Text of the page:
since the _dip member of a TrackCand usually stores the cosine of the dip angle relative to the xy-plane, this parameter is only unambiguous for tracks where Theta relative to the z-axis is less than 90°.

I.e., using only the information from the TrackCand, I can't get the correct parameters of tracks which have a Theta > 90°. How can I properly treat such tracks?

Best regards,

Marius]]>

TrackCand is actually NOT supposed to carry the starting values of the fit. At least there is no guarantee that the values that are put there are meaningfull.

We still have to design a good interface to carry the fit starting values.

TrackCand acquired the field for dip angel, momentum and so on as a quick and dirty solution.

You are completely right though that there is a fundamental ambiguity in the definition of the dip angle, which arises from the (unknow) direction of motion of the particle. You cannot distinguish a particle that is going into forward direction towards the center of the system (a secondary) from a track that moves from the interaction point outwards but in backward direction.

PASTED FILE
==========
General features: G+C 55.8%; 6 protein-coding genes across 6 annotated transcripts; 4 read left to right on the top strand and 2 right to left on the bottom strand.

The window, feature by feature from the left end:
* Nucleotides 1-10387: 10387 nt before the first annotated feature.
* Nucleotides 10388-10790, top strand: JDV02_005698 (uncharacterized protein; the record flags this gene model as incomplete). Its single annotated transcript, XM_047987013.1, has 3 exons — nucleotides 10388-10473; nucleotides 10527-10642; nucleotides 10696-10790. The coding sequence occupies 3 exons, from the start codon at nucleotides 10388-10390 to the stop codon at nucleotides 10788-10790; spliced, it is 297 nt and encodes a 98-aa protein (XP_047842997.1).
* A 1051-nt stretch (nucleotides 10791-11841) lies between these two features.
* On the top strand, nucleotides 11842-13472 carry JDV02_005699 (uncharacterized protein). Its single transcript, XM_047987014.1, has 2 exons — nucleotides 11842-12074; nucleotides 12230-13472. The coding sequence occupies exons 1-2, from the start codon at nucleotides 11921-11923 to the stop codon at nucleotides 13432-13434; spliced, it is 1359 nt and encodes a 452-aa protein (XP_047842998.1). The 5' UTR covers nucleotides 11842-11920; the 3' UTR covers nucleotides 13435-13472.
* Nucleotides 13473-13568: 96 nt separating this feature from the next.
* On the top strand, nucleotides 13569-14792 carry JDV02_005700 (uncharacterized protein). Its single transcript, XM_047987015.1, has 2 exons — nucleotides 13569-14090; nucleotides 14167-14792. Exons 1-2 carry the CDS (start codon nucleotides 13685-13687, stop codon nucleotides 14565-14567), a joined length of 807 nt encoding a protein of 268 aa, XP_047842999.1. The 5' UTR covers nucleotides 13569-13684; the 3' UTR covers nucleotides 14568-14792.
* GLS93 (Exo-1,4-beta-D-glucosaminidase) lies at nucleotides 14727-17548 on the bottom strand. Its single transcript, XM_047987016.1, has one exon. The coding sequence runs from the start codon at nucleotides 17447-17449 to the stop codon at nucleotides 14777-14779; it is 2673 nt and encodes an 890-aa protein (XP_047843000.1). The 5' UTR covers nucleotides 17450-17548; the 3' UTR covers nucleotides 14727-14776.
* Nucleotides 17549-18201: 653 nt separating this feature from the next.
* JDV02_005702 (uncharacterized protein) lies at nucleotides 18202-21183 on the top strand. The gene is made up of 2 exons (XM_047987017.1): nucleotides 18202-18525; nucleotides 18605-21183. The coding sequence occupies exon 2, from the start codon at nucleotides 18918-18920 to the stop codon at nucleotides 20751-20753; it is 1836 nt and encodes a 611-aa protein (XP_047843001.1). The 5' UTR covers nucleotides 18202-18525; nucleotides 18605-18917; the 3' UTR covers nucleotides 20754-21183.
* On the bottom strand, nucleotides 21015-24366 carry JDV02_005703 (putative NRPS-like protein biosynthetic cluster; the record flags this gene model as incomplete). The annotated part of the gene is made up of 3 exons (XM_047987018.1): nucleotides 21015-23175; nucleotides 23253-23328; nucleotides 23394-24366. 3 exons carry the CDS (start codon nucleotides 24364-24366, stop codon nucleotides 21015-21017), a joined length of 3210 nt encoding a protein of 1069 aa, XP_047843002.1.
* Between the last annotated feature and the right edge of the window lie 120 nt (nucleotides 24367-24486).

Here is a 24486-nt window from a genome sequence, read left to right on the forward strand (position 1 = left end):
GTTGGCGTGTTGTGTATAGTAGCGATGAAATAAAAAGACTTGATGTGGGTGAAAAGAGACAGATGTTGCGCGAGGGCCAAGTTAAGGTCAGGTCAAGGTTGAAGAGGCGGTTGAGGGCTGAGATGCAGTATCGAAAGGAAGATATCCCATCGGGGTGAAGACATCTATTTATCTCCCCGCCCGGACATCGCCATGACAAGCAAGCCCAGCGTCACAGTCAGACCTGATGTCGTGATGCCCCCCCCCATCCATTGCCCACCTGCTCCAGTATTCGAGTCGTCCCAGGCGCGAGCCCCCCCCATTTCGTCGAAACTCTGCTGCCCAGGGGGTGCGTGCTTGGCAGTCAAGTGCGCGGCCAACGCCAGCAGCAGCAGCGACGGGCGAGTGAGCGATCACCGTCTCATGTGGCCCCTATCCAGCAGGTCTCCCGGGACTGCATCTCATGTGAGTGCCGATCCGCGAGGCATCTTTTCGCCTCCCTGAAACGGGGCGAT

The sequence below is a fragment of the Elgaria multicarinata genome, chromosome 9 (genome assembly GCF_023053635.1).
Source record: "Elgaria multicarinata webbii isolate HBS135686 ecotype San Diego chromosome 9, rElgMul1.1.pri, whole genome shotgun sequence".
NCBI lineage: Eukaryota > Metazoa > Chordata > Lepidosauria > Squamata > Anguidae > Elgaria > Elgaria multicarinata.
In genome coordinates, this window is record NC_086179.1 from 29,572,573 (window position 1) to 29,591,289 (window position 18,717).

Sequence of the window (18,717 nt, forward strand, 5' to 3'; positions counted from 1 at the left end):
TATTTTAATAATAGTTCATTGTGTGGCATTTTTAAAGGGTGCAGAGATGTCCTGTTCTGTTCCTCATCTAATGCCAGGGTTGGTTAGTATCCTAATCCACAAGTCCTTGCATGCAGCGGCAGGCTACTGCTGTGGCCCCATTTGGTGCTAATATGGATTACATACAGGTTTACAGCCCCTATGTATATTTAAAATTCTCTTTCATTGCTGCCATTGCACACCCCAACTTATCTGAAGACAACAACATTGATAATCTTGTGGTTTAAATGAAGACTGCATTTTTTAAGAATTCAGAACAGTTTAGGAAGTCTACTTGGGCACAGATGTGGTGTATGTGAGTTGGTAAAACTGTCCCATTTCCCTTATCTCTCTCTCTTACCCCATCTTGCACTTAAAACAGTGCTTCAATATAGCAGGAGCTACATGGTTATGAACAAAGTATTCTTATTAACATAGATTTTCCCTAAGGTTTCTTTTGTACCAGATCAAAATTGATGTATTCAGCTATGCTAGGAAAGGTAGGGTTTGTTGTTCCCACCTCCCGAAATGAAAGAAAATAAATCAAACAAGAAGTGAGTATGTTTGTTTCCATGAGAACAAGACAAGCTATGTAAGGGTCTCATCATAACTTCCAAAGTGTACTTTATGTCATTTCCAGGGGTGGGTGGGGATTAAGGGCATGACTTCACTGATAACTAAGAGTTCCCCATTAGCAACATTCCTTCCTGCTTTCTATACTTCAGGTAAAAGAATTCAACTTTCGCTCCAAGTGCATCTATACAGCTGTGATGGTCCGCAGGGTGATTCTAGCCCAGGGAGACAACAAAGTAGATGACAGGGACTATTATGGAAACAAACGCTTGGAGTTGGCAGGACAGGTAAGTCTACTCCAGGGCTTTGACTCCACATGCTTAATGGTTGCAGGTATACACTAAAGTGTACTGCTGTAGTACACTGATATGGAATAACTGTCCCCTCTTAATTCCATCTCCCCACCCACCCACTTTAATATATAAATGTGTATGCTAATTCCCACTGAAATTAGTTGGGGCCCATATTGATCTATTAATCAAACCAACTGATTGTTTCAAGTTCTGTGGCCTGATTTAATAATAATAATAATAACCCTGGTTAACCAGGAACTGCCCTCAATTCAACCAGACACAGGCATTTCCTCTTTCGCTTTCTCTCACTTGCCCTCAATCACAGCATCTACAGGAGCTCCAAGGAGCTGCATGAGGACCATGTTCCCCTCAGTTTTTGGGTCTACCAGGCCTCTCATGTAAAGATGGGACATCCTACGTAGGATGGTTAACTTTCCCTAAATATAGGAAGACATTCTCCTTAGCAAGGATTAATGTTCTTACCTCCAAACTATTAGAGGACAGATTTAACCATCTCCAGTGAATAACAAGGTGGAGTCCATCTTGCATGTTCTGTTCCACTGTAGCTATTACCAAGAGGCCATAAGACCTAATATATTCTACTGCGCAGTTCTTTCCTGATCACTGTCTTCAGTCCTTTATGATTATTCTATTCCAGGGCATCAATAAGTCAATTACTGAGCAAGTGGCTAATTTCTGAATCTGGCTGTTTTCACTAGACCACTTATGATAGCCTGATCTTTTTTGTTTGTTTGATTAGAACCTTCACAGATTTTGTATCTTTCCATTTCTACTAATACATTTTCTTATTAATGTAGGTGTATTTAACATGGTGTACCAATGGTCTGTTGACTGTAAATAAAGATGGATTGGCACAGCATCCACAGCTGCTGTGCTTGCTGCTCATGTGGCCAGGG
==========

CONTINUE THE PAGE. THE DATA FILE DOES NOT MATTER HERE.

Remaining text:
This ambiguity is not solved at the moment.

Cheers! Sebastian.]]>

thank you for the information on that matter.

Since you mentioned the final interface is not yet fixed, it would be nice if it included a way to store the actual angle instead of its cosine in order to keep potential sign information.

Best regards,

Marius]]>

is the dip angle really measured against the x-y plane? In fact the polar angle is defined against the beam axis. This should be the same...

Christian]]>

dip angle (as used by the Riemann track finder) and polar angle (Theta, as used by PndFlatGen and probably other event generators) as they are implemented at the moment, are not the same.

Currently, _dip stores the cosine of the angle between track and xy-plane. Due to this operation the sign is lost (one can argue if "lost" is strictly correct as Sebastian already pointed out that the actual direction of a track is ambiguous unless additional information is present), but I assume its range should be -90°..90° in order to cover the full polar angle range of Theta = 180°..0°.

Best regards,

Marius]]>